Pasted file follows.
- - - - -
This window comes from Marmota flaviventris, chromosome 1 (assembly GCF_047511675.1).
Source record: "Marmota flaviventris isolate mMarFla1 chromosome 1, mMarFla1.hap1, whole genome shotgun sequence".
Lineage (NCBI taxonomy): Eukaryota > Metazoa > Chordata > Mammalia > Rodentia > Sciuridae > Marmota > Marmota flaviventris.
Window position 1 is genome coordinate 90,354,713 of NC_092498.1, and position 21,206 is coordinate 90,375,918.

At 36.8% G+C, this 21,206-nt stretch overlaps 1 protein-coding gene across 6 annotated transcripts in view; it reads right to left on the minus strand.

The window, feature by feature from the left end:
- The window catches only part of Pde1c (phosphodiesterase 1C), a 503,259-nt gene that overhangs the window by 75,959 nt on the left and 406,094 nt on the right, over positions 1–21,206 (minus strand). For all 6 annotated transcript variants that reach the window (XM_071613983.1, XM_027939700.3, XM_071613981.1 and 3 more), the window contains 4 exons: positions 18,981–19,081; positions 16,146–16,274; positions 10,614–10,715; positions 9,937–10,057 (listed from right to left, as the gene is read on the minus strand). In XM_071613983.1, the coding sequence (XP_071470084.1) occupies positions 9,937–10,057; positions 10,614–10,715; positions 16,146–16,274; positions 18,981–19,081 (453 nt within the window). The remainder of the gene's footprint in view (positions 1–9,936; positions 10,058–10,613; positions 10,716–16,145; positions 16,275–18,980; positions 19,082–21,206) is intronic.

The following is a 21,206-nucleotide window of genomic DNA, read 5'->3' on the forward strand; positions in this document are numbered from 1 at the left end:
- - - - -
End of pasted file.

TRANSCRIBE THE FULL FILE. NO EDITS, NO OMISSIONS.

This window comes from Marmota flaviventris, chromosome 1 (assembly GCF_047511675.1).
Source record: "Marmota flaviventris isolate mMarFla1 chromosome 1, mMarFla1.hap1, whole genome shotgun sequence".
Lineage (NCBI taxonomy): Eukaryota > Metazoa > Chordata > Mammalia > Rodentia > Sciuridae > Marmota > Marmota flaviventris.
Window position 1 is genome coordinate 90,354,713 of NC_092498.1, and position 21,206 is coordinate 90,375,918.

At 36.8% G+C, this 21,206-nt stretch overlaps 1 protein-coding gene across 6 annotated transcripts in view; it reads right to left on the minus strand.

The window, feature by feature from the left end:
- The window catches only part of Pde1c (phosphodiesterase 1C), a 503,259-nt gene that overhangs the window by 75,959 nt on the left and 406,094 nt on the right, over positions 1–21,206 (minus strand). For all 6 annotated transcript variants that reach the window (XM_071613983.1, XM_027939700.3, XM_071613981.1 and 3 more), the window contains 4 exons: positions 18,981–19,081; positions 16,146–16,274; positions 10,614–10,715; positions 9,937–10,057 (listed from right to left, as the gene is read on the minus strand). In XM_071613983.1, the coding sequence (XP_071470084.1) occupies positions 9,937–10,057; positions 10,614–10,715; positions 16,146–16,274; positions 18,981–19,081 (453 nt within the window). The remainder of the gene's footprint in view (positions 1–9,936; positions 10,058–10,613; positions 10,716–16,145; positions 16,275–18,980; positions 19,082–21,206) is intronic.

The following is a 21,206-nucleotide window of genomic DNA, read 5'->3' on the forward strand; positions in this document are numbered from 1 at the left end: